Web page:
From Monday, 20 April 1998, the episodes cycled back to An Unearthly Child, again three times a day.

On Tuesday, 21 April 1998, at 8pm, the Reeltime Pictures documentary I Was a Doctor Who Monster was shown. This was played again on Sunday, 28 June 1998 (at 4pm), Tuesday, 15 September 1998 (3pm), and a week later on Saturday, 26 September 1998 (also 4pm), and for a final time on Sunday, 4 April 1999, at 4.30pm.

On 25 April 1998, the early morning repeat of The Daleks part one was shown at the slightly later time of 4.00am (instead of 3.30am).

One curious side-effect of there being a stream of weekday repeats as well as a separate Sunday/Monday stream, was that for one week in May 1998, the two streams overlapped, so that part five of The Keys of Marinus aired five times that week! And later that year on 27-28 December 1998, part one of The Space Museum screened three times!

On 20 June 1998, the 3.30am repeat of The Web Planet part 1 was pre-empted, replaced by three episodes of The X Files.

On 8 August 1998, the 3.30am repeat of The Tomb of the Cybermen part 4 appears to have been pre-empted by a repeat of an X Files episode. The 15 August 1998 showing of The Dominators episode 5, and the 22 August 1998 edition of The Mind Robber episode five were both at the later time of 4am.

The fifth episode of the final Patrick Troughton story The War Games aired on 11 September 1998 in the usual three slots per day. But starting with episode six of that serial, both the 1.30pm and 3.30am slots were dropped, and from on Monday 14 September 1998 on, episodes screened only once per day, at 7.30am.

From Monday, 19 October 1998, the 130-episode run cycled back to An Unearthly Child, now only once per week day. The 8am Sunday / 3.30am Monday screenings were still running, and had got as far as The Romans.

The 8am Sunday screenings stopped on 24 January 1999 (with The Chase part one); from that date only the 3.30am repeats continued.

On 5 April 1999, the day after the final showing of I Was a Doctor Who Monster, the regular 3.30am Monday repeats came to an end, with The Space Museum part one. And with the regular weekday repeats coming to a natural end two weeks later, the unused "Monday" repeats were slotted into the regular weekday cycle; therefore The Sontaran Experiment was followed by The Ark rather than An Unearthly Child.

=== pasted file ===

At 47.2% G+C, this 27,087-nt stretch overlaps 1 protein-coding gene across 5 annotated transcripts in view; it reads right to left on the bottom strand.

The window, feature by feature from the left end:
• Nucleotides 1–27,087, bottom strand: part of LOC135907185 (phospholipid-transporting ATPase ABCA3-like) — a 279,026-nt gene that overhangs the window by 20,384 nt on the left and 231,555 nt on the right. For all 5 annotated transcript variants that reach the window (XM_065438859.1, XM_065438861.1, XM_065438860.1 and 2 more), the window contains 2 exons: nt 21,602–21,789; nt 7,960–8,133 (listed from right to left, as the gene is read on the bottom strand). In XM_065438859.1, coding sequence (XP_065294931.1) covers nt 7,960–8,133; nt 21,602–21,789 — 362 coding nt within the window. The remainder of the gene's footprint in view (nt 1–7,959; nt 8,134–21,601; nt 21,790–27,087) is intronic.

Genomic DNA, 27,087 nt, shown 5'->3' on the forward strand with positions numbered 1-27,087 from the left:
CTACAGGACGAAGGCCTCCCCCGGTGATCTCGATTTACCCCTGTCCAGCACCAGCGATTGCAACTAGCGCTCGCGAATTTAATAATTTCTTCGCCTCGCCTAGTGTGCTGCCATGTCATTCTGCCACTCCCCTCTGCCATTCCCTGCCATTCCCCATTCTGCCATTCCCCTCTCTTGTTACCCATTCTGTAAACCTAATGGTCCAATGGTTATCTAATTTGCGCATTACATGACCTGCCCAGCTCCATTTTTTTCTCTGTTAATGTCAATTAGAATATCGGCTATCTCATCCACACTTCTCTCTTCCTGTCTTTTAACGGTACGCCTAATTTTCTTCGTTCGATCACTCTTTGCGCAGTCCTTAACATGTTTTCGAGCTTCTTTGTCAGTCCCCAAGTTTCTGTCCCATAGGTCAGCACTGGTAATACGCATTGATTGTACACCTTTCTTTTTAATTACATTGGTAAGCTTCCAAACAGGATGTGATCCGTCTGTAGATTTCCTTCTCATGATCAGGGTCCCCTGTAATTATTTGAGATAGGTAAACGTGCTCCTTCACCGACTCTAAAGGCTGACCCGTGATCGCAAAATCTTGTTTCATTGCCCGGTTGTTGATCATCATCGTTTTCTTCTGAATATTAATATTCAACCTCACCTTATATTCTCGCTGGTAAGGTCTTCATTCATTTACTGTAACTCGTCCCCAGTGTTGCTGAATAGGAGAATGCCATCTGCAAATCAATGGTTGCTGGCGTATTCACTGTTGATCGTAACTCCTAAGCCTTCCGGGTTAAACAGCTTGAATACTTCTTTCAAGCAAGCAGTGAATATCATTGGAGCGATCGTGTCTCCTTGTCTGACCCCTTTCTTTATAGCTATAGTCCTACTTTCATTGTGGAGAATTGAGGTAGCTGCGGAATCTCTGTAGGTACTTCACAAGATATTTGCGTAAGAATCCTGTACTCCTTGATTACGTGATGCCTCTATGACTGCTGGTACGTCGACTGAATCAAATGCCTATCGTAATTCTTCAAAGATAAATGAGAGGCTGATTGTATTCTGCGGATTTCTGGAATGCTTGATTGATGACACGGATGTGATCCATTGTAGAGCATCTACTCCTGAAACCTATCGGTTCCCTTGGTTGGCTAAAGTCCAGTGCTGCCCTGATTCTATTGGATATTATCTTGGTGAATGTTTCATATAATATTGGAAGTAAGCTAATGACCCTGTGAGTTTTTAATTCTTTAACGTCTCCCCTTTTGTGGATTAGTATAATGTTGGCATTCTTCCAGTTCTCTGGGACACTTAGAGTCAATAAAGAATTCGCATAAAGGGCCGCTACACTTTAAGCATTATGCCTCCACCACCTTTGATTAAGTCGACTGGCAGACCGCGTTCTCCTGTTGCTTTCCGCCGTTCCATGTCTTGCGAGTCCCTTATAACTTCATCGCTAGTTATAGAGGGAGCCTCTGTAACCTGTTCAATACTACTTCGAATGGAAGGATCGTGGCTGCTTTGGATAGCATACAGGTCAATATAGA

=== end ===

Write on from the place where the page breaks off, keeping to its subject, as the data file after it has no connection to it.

And from that point on, episodes now aired only once per day, at 7.30am, seven days a week. Under that scheduling, the 130-episdoe run cycled back to An Unearthly Child from Friday, 25 June 1999, then again from Tuesday, 2 November 1999.

At midnight, Tuesday, 25 January 2000, the second Peter Cushing movie, "Daleks Invasion Earth 2150 AD" screened. (Midnight screenings are noted under the date on which the movie had most of its run-time, which in this case was early Tuesday morning.)

The Sontaran Experiment aired on 9-10 March 2000, bringing to an end the run of episodes on SPACE.

In two and a half years, the package of 130 episodes had been cycled through eight times. Adding in the discontinued Sunday/Monday repeats, some of the Hartnell serials played eleven times.

But that wasn't quite the end, as the Peter Cushing movie "Daleks Invasion Earth 2150 AD" was shown five more times, between 25 November 2000 and 11 December 2001.

That was the end of Doctor Who on SPACE - until the arrival of the New Series on the channel in 2009...

TV listings

Airdates in Canada (Space)

Our Airdates detail comes from the TV magazine Broadcast Week that came with Toronto's Globe and Mail; this had full listings for the SPACE channel, including story titles for all screenings bar those during the first five weeks, which just had the series title.

The paper's "Favourite TV File" section also grouped programmes alphabetically by title rather than by timeslot, and with the series screening as many as three times per day made searching and compiling the data relatively easy! (These listings often had spelling errors, such as "War Machine" and "Tomb of the Cyberman" in the singular.)

Other screening data has been extrapolated from archived editions of Benjamin F Elliott's on-going This Week In Doctor Who.

We are indebted to Hugh Pearson for painstakingly researching and compiling all the SPACE airdates.